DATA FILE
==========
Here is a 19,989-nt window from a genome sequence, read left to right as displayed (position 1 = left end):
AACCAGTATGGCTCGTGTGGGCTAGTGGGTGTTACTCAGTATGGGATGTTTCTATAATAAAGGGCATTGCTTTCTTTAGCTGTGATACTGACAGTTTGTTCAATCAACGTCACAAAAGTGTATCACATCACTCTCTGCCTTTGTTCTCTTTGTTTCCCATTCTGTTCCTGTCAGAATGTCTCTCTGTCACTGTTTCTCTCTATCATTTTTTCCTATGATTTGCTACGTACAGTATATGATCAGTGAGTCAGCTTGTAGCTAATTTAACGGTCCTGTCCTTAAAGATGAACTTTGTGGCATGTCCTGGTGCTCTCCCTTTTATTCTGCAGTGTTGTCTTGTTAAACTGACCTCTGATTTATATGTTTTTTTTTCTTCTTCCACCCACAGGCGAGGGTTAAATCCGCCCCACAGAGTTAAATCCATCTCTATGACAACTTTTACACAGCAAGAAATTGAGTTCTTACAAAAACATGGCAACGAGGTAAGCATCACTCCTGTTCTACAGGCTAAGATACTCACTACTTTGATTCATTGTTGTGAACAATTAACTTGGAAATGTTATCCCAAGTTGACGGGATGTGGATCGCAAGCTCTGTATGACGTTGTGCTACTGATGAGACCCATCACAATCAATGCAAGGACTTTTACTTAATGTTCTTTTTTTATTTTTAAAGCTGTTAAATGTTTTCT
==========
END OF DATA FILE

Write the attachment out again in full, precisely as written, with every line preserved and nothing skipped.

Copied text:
Here is a 19,989-nt window from a genome sequence, read left to right as displayed (position 1 = left end):
AACCAGTATGGCTCGTGTGGGCTAGTGGGTGTTACTCAGTATGGGATGTTTCTATAATAAAGGGCATTGCTTTCTTTAGCTGTGATACTGACAGTTTGTTCAATCAACGTCACAAAAGTGTATCACATCACTCTCTGCCTTTGTTCTCTTTGTTTCCCATTCTGTTCCTGTCAGAATGTCTCTCTGTCACTGTTTCTCTCTATCATTTTTTCCTATGATTTGCTACGTACAGTATATGATCAGTGAGTCAGCTTGTAGCTAATTTAACGGTCCTGTCCTTAAAGATGAACTTTGTGGCATGTCCTGGTGCTCTCCCTTTTATTCTGCAGTGTTGTCTTGTTAAACTGACCTCTGATTTATATGTTTTTTTTTCTTCTTCCACCCACAGGCGAGGGTTAAATCCGCCCCACAGAGTTAAATCCATCTCTATGACAACTTTTACACAGCAAGAAATTGAGTTCTTACAAAAACATGGCAACGAGGTAAGCATCACTCCTGTTCTACAGGCTAAGATACTCACTACTTTGATTCATTGTTGTGAACAATTAACTTGGAAATGTTATCCCAAGTTGACGGGATGTGGATCGCAAGCTCTGTATGACGTTGTGCTACTGATGAGACCCATCACAATCAATGCAAGGACTTTTACTTAATGTTCTTTTTTTATTTTTAAAGCTGTTAAATGTTTTCT